Advanced Safety Features Are Making Car Crashes More Expensive Staff
by Staff
Photo credit: Gorodenkoff /

Modern vehicles come equipped with advanced driver assistance systems (ADAS) that enhance safety and convenience on the road. These systems, including automatic emergency braking, blind spot monitoring, and lane departure warning, have become increasingly common in today's automobiles. However, a recent study conducted by AAA sheds light on an important aspect often overlooked by consumers – the repair costs associated with these sophisticated technologies.

The Cost of Repairing ADAS After a Collision

The AAA study reveals that repairing ADAS following a collision can constitute a substantial portion of the total repair costs. In fact, ADAS-related expenses can account for as much as 37.6% of the overall repair bill. This financial burden arises primarily from the need to replace and calibrate the sensors responsible for these systems.

Even seemingly minor damage to components such as front radar sensors or distance sensors can result in additional repair expenses, potentially reaching up to $1,540. It is crucial for consumers to be aware of these repair costs and prioritize the repair of ADAS systems when necessary to ensure their proper functionality.

The Importance of Properly Functioning ADAS

Greg Brannon, AAA's director of automotive engineering, emphasizes the significance of repairing ADAS systems. He points out that as these safety systems become more widespread, understanding the associated repair costs becomes essential. Moreover, the proper functioning of these systems is crucial in preventing potentially deadly accidents. Therefore, consumers should not only be informed about repair costs but also recognize the importance of addressing any issues promptly.

Factors Influencing ADAS Repair Costs

Several variables can influence the cost of repairing ADAS, including the make and model of the vehicle, the type and location of the damaged sensor, and the repair facility where the work is performed. It's worth noting that ADAS sensors are strategically positioned at the front, sides, and rear of the vehicle.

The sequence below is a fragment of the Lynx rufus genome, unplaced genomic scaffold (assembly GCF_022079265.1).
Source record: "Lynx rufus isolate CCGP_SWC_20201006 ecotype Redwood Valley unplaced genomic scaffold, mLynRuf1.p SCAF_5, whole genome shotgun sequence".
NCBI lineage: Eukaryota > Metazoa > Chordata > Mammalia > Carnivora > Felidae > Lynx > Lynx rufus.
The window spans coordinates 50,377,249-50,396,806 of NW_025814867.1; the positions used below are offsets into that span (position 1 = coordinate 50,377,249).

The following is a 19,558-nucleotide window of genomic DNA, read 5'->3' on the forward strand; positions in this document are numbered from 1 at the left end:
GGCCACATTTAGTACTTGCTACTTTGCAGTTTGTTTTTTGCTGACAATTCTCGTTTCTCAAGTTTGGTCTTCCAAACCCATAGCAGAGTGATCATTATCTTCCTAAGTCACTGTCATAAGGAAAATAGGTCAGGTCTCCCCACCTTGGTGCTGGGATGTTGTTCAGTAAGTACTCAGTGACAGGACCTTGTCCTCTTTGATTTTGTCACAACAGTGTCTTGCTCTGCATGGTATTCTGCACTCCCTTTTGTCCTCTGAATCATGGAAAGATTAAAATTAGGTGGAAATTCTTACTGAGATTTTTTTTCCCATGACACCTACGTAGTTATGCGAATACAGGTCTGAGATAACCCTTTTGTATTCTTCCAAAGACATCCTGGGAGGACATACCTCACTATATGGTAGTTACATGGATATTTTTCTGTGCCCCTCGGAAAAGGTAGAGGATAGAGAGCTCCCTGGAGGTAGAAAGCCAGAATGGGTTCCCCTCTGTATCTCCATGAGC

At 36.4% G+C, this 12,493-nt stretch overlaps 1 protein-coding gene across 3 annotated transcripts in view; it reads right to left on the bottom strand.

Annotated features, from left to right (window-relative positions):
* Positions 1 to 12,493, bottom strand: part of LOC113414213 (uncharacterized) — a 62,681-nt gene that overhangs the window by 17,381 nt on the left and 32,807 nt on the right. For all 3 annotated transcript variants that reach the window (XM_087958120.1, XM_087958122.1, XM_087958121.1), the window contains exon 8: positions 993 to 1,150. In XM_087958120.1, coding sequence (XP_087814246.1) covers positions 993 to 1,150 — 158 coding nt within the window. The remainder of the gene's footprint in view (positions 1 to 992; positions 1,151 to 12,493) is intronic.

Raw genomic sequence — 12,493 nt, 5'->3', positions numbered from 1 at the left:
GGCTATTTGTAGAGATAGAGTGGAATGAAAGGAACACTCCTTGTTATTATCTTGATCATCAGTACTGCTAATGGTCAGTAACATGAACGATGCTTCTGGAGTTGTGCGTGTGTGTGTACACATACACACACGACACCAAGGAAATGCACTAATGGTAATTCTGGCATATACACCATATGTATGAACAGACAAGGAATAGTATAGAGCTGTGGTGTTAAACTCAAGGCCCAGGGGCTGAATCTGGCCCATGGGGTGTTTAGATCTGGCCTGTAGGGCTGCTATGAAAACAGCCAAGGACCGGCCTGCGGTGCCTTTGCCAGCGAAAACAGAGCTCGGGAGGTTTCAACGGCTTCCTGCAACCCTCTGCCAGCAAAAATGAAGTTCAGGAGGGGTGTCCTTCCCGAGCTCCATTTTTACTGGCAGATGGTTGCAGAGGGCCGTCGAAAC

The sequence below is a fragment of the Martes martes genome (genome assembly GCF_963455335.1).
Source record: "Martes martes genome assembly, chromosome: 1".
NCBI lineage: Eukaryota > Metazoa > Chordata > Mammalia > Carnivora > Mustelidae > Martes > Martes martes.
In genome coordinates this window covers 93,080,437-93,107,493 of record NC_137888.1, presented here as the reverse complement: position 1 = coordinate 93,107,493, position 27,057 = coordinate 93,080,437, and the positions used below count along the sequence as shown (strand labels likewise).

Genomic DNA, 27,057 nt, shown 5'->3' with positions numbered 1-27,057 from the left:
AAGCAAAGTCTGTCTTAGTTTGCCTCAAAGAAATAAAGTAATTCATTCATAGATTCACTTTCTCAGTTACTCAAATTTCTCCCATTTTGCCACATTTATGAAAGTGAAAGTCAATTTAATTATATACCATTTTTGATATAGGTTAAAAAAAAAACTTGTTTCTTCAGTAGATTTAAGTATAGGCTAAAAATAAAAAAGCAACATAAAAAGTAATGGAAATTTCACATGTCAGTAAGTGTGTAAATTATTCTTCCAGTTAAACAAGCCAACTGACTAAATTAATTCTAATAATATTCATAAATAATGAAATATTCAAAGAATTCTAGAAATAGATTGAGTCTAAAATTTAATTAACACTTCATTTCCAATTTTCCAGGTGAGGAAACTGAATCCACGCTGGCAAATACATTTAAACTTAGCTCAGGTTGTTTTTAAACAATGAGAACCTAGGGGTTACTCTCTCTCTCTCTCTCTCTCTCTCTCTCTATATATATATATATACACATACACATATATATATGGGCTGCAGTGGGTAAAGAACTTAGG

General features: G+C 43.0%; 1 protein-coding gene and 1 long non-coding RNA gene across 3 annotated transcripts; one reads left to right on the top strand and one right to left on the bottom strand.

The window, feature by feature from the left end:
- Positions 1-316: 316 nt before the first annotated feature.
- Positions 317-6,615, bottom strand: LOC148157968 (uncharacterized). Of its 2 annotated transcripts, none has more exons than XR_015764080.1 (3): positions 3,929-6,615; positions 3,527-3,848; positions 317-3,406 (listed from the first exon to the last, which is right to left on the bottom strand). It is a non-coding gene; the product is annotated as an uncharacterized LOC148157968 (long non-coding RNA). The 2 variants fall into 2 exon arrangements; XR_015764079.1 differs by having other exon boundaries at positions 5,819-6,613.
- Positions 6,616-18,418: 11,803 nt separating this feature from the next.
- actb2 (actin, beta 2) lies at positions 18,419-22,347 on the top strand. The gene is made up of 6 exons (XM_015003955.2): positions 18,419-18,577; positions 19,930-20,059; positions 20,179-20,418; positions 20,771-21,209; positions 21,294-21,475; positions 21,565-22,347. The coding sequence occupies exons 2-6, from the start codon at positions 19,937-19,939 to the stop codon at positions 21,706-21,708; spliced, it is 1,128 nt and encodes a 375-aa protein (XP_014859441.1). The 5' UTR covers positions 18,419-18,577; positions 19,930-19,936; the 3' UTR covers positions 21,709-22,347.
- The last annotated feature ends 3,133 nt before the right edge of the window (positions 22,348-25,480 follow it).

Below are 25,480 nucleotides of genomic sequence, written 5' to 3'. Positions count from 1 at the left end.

The AAA study examined four common repair scenarios – front-end collision, side mirror replacement, rear collision, and windshield replacement – to understand the costs associated with repairing these sensors. Radar sensors and cameras damaged in a front-end collision incurred the highest repair costs, while side mirror replacement represented the largest proportion of expenses in the scenarios studied.

Key Findings of the AAA Study

For the vehicles evaluated in the study (model year 2023), AAA found the following average costs for replacing ADAS components in specific repair scenarios:

  • In a minor front collision repair, the average cost was $1,540, accounting for 13.2% of the total repair cost. Approximately 70.8% of this cost was attributed to the ADAS camera included in the side mirror assembly.
  • In a minor rear collision repair, the average cost was $684, representing 40.9% of the total repair estimate of $1,698.
  • In the case of windshield glass replacement involving ADAS components, the cost averaged 25.4%, equivalent to $360.00 of the total repair cost.

Variability in ADAS Component Costs

The study also provided a range of costs for individual ADAS components, which include both parts and specific labor/calibration. These costs, which are in addition to the normal bodywork required following a collision, vary depending on the type of sensor:

  • Front radar sensors used with automatic emergency braking and adaptive cruise control systems: $500 to $1,300.
  • Front camera sensors used with multiple systems: $600 – $800.
  • Mirror mount, side mirror used with around-view systems: $740 – $1,600.
  • Windshield camera sensor used with lane keeping assistance, traffic sign recognition, and pedestrian detection: $900 – $1,200.
  • Front or rear ultrasonic sensors used with parking assist systems: $300 – $1,000.

Prompt Repairs are Crucial

If an ADAS component fails and causes the system to become inoperable, drivers are alerted by a warning light or message display on the instrument panel. In such cases, it is essential to take the vehicle to a reputable repair facility for prompt and competent repair.

Methodology and Previous Work

The study evaluated the 2023 Ford F-150, 2023 Nissan Rogue, and 2023 Toyota Camry. It's important to note that while AAA previously assessed the 2018 model year versions of these vehicles for a similar purpose, the results are not directly comparable due to differences in standard equipment, changes in labor costs, and methodology. For detailed methodology information, including specific vehicle makes and models, repair scenarios, testing equipment, and labor rates, refer to the full report.

Become an AutoGuide insider. Get the latest from the automotive world first by subscribing to our newsletter here.

This article was co-written using AI and was then heavily edited and optimized by our editorial team. Staff Staff

More by Staff

Join the conversation